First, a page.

From my own experience, I have to disagree with you Pat. I had a Line 6 POD HD for a long time and I got more than my money's worth out of it. The biggest benefit was that I was able to get incredibly high quality recordings without any other recording gear other than a computer. I've never even gotten close to that quality with a mic and interface. It was also great for playing at home and gigs through a fairly modestly priced setup. My favorite setup was a $100 class D power amp and a Raezers Edge NY8 cab. I got more complements on the live sound from that rig than anything I've ever played through.

    It should also be noted that there's an incredible new generation of modelers on the market now, both in limited option pedals like the Iridium and Swiss Army Knives like the NuX MG300. They're very reasonably priced ($200 to $500), powerful and offer great clean tones. I'm in the processing of reequipping after my return to Mexico and while I like the simplicity of a good amp, the utility of modeling has it still very much on the table. One need only Max405's recordings and video to get a sense of just how useful these devices can be.
    So you're disagreeing with how I feel they sound and feel? Hmmm, I'll use my own ears, I've played a bunch and have an Iridium now, and it doesn't hold a candle to my Princeton.... I suppose if you are playing only jazz, you can get a nice sound from modeling gear.... the Line 6 does not sound good IMO... you do you lol... I'm glad you can get sounds you like from those things, I can't... and the feel makes it worse... the Iridium is not too bad, and gives me a few choices, but still not the same, although the feel is way better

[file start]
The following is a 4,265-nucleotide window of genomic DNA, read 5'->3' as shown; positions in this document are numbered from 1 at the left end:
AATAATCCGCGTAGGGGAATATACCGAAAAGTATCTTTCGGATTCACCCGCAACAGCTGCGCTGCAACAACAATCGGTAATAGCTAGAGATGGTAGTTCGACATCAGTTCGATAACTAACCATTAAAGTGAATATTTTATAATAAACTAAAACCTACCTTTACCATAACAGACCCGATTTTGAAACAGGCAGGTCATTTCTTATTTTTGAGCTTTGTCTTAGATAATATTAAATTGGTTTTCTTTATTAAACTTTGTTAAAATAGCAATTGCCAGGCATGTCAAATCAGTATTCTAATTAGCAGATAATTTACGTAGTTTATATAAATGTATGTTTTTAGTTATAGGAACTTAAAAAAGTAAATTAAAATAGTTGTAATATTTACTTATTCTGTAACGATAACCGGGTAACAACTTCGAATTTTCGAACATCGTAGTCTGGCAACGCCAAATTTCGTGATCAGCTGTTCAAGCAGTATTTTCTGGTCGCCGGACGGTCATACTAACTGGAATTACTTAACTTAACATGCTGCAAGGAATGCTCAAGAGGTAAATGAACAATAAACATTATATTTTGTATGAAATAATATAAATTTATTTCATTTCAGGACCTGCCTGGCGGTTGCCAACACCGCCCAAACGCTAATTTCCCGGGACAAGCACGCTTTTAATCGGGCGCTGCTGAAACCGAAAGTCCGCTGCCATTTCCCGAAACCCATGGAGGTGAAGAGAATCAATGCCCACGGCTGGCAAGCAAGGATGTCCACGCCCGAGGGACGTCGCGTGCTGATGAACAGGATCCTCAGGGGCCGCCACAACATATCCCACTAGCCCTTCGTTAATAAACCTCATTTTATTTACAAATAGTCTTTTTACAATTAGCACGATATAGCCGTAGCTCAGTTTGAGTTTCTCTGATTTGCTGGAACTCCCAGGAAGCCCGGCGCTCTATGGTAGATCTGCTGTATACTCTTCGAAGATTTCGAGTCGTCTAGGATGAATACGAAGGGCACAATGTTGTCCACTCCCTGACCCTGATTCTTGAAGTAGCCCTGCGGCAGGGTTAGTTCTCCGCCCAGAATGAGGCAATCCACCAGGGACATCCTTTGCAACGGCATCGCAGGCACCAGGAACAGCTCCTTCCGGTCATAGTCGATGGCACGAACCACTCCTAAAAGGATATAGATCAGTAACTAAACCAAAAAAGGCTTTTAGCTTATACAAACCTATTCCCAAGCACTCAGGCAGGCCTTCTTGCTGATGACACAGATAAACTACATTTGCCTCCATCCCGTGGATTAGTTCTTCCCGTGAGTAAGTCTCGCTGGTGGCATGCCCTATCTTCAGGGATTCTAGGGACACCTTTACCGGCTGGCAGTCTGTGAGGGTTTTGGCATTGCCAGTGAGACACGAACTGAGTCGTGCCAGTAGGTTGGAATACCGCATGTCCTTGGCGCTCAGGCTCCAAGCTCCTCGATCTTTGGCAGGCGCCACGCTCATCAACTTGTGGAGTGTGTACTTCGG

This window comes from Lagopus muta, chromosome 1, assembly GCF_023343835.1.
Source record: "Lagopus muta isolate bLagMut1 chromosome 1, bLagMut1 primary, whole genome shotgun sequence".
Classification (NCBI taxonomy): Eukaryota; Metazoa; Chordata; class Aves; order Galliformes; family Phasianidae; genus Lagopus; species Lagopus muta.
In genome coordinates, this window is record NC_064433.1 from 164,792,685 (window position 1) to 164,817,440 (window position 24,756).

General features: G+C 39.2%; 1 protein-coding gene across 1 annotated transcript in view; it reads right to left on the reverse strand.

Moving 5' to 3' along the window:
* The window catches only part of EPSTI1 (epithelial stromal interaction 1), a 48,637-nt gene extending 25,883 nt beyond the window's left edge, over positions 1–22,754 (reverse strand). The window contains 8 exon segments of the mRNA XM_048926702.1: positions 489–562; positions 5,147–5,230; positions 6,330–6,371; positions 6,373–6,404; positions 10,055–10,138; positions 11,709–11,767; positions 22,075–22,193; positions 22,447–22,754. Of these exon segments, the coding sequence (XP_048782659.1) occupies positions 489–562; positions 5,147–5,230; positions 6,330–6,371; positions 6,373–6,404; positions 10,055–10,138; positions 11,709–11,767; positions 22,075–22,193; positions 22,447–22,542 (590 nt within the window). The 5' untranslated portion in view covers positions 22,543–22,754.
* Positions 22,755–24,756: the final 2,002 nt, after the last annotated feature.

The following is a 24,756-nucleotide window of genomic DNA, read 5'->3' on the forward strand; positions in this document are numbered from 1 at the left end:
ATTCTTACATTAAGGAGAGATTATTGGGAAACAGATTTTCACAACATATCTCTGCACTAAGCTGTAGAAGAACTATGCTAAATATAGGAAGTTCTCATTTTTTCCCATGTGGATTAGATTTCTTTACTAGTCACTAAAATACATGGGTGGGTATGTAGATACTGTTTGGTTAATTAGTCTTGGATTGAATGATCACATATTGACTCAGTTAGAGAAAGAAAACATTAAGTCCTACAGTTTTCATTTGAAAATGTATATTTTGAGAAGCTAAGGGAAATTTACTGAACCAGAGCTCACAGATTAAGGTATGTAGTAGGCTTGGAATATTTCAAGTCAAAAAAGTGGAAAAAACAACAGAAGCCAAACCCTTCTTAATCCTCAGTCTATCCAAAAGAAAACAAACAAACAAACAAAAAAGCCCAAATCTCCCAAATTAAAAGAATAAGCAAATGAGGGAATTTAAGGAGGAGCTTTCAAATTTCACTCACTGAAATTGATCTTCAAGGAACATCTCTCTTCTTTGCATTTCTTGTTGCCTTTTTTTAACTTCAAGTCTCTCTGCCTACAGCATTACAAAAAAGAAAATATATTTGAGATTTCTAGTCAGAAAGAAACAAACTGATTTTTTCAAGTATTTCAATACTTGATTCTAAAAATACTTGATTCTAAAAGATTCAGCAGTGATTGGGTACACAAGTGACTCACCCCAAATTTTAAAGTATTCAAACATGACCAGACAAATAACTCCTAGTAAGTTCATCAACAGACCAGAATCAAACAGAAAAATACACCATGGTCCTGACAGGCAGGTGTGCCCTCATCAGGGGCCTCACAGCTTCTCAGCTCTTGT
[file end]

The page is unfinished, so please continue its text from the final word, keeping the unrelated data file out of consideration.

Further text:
7. #106

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    I’m not interested in modelers EXCEPT for the Fender TM Twin. There are some gigs when I need a lot more clean volume than my 5e3 can deliver and the weight savings of the TM series is really intriguing. When gigs return I’m heading to the local dealer with my arch top and lap steel to check ‘em out.

  8. #107

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    My vibroverb joke aside, I have had a HeadRush pedalboard for a couple of years. I find the amp models and effects pretty good but not great, especially the effects.

    When I was really into it, I grabbed some 3rd-party patches (which were better than anything that came with it) and a bunch of IRs. I tried playing through an FRFR speaker but really could never dial in the "in front of the amp" tone or feel with FRFR speakers, so I ditched what a lot people consider one of the great benefits of modelers.

    I then tried using a the HeadRush into a little Quilter 101 minihead (using just the loop return to bypass the Quilter's preamp) and outputted that to a 1x12 pine cab with a vintage JBL D123. That sounded as good as I think a modeler can sound (vintage 2018/19). I played that most of the time for about 18months. I basically only played models of fender clean amps (PR, DR, SR, Twin)

    Once I got my Vibroverb, sitting in front of that amp at low volume, the tone and feel was something other worldly (really with any guitar I own).

    My own take: modelers can be cool and portable and full of amp tones and effects you may want to try but don't want to buy a dedicated $200 pedal or multiple amps to simply experiment. When I first got into it, that's what I did: a lot of exploring and experimenting, and dual signal chains, and playing with lots of different effects. I can't say I made a lot of music, but I made a lot of noise for sure. Then the novelty kind of wore off.

    Maybe I'm a one or two tone kind of guy - mostly guitar, cable, amp - but I love the tones that I love while some guitar tones make me want to cover my ears and run.

    Heck, I have an Eventide H9 Max that's mostly used as a tuner unless I want to get my Frisell on.

    However I do think modelers are not going away and as processing power increases and prices come down, I think they will continue to find their way into our bag of tricks.

    -Chris

  9. #108